Although the inventor does not use the term "storage principle" of "storage effect", the description of the new phenomenon he had discovered implies that, what he had in mind. Thus, he wrote: "The writer of this article has studied all phenomena known from the current state of the physical sciences which could be applied to the solution of the problem and on the basis of control calculations found them unfit for the achievement of the minimally required 1/80,000 s efficiency at the transmitting station. However, during experimentation a new physical phenomenon was discovered, under which the optical and the electrical effect is simultaneous. In fact displacement between the two effects could not be detected with our instruments, although the possibility exists for a displacement of 1/400,000,000 of a second based on Maxwell's equations in regard to a related phenomenon; this means that under this phenomenon not only the desirable 1/150,000 second changes, but 1/400 million changes can be followed".
An investigation of various dictionaries and lexicons confirms that, indeed, in addition to the photoelectric effect, storage television technology involves an different phenomenon. Evident from these characterizations is that while under the photoelectric effect bound electrons released from such photosensitive materials vary linearly with the frequency of the radiation, "that is for each incident photon an electron is ejected", under the storage effect a photoconductive and photovoltaic phenomenon occurs where when photons are absorbed in a p-n junction or metal-semiconductor junction, "new free charge carriers are produced", where "the electric field in the junction region causes the new charge carriers to move, creating a flow of current in an external circuit without the need for a battery"; the Concise Dictionary of Physics under the heading, "Photoelectric Cells", differentiates between "the orig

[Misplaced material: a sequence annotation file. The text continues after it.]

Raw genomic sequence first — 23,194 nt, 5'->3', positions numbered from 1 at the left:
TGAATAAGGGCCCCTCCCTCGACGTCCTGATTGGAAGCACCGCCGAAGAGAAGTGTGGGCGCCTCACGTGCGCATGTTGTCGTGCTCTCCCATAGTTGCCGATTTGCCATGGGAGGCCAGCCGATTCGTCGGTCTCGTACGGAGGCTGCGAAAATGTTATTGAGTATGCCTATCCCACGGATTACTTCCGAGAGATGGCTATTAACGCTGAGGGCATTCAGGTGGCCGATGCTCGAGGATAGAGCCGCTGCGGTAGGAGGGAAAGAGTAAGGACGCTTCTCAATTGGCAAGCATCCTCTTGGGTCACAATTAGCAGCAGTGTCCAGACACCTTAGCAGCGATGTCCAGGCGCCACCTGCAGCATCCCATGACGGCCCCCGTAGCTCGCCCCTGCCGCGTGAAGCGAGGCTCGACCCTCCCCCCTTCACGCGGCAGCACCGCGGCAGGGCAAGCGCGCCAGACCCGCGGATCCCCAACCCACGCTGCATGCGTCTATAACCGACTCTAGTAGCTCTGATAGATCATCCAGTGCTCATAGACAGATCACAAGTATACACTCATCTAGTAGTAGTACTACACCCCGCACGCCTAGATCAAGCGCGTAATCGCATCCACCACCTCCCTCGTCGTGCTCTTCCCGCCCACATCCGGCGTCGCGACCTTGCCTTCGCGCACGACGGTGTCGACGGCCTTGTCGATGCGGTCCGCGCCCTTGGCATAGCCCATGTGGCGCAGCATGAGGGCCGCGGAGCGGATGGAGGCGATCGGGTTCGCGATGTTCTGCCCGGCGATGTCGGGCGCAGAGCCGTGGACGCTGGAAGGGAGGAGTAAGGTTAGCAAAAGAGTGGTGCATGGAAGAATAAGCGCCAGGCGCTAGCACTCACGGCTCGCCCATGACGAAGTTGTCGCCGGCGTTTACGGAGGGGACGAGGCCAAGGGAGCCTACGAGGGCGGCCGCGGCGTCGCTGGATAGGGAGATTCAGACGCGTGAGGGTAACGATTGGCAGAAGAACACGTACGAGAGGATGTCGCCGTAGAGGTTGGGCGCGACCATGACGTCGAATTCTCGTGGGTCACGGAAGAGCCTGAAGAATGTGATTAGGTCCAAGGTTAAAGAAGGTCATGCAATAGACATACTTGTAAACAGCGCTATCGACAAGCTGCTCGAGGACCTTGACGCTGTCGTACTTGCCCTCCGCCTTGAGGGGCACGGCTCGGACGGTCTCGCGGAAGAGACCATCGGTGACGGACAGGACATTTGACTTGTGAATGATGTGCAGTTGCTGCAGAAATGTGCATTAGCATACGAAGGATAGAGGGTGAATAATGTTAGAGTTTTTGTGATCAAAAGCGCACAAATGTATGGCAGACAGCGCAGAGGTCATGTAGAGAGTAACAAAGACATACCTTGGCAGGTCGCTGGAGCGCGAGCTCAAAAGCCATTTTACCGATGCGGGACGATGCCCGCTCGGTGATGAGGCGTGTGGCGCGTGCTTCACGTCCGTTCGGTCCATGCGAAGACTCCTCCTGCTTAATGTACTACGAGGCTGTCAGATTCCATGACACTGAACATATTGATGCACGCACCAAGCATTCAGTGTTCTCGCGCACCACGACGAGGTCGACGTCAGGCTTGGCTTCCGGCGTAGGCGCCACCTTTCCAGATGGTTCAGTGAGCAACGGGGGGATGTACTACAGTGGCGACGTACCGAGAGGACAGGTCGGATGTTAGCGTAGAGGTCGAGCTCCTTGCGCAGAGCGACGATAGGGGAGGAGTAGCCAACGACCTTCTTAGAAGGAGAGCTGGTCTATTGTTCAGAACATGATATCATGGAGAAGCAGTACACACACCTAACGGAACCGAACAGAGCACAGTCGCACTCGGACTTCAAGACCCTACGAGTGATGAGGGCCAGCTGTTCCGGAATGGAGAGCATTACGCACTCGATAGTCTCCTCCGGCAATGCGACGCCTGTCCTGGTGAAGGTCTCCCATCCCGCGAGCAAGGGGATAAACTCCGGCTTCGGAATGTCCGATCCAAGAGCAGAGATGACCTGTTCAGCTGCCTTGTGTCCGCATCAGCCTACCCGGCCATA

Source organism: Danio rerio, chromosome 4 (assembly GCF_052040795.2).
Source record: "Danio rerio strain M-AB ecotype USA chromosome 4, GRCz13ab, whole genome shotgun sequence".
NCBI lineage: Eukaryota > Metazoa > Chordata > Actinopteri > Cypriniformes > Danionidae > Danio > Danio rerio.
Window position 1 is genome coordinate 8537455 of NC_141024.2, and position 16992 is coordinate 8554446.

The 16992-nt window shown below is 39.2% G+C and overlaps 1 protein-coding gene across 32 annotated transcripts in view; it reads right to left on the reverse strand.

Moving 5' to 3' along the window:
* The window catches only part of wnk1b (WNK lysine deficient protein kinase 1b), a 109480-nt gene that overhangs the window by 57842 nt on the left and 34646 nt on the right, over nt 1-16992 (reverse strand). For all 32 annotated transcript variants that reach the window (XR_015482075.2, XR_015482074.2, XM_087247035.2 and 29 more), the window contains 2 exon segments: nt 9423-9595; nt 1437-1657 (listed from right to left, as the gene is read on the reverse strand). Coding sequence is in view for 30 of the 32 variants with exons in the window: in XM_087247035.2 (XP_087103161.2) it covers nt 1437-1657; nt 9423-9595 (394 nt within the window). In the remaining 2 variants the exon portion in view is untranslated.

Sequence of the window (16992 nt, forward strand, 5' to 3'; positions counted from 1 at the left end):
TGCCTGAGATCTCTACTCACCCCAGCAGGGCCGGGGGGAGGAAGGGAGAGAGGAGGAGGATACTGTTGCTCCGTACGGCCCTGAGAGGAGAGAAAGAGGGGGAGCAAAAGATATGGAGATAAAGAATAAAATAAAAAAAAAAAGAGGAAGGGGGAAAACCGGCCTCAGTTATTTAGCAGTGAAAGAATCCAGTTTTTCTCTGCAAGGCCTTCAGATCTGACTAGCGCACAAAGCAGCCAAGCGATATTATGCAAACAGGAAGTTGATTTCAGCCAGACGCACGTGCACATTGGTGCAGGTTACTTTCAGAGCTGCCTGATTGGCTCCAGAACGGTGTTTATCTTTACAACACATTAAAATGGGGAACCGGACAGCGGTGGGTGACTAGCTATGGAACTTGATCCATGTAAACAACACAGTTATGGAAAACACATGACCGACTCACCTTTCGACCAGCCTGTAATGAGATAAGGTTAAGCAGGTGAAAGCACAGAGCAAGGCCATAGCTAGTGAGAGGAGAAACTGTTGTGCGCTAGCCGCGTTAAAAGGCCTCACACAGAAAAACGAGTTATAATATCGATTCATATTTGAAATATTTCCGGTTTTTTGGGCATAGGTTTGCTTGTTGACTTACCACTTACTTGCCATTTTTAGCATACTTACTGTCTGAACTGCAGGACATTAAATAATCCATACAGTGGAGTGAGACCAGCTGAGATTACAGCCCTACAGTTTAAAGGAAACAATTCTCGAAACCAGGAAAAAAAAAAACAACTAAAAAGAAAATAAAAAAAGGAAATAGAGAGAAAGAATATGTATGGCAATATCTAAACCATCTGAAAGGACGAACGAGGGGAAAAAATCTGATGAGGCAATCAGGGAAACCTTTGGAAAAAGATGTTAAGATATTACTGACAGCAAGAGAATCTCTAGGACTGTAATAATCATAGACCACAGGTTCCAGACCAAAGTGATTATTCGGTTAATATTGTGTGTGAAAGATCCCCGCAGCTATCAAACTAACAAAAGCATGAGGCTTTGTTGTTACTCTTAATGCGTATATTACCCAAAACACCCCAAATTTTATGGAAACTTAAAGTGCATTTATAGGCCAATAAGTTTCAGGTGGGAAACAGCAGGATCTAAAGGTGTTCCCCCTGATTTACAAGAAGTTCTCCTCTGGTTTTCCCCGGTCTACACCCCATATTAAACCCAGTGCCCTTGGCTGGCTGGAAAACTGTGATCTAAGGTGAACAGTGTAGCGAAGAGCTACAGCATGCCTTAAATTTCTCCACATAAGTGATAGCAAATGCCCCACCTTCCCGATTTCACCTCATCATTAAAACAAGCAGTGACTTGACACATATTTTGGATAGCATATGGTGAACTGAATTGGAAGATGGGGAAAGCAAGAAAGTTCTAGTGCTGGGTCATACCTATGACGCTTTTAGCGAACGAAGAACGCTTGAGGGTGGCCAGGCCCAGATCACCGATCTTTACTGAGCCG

Among the one million foreign volunteers and conscripts who served in the Wehrmacht and Waffen SS during World War II were ethnic Germans, Czechs, Finns, Hungarians, Poles, Portuguese and British, along with people from the Baltic states and the Balkans. At least 47,000 Spaniards served in the Blue Division; some estimates state anywhere between 600,000 and 1,400,000 Soviets joined the Wehrmacht forces as Hiwis. The Ukrainian collaborationist forces were composed of an estimated number of 180,000 volunteers serving with units scattered all over Europe. Russian émigrés and defectors from the Soviet Union formed the Russian Liberation Army or fought as Hilfswillige within German units of the Wehrmacht on the Eastern Front. Non-Russians from the Soviet Union formed the Ostlegionen; the East Battalions comprized a total of 175,000 personnel. These units were all commanded by General Ernst August Köstring. A lower estimate for the total number of foreign volunteers that served in the entire German armed forces is 350,000.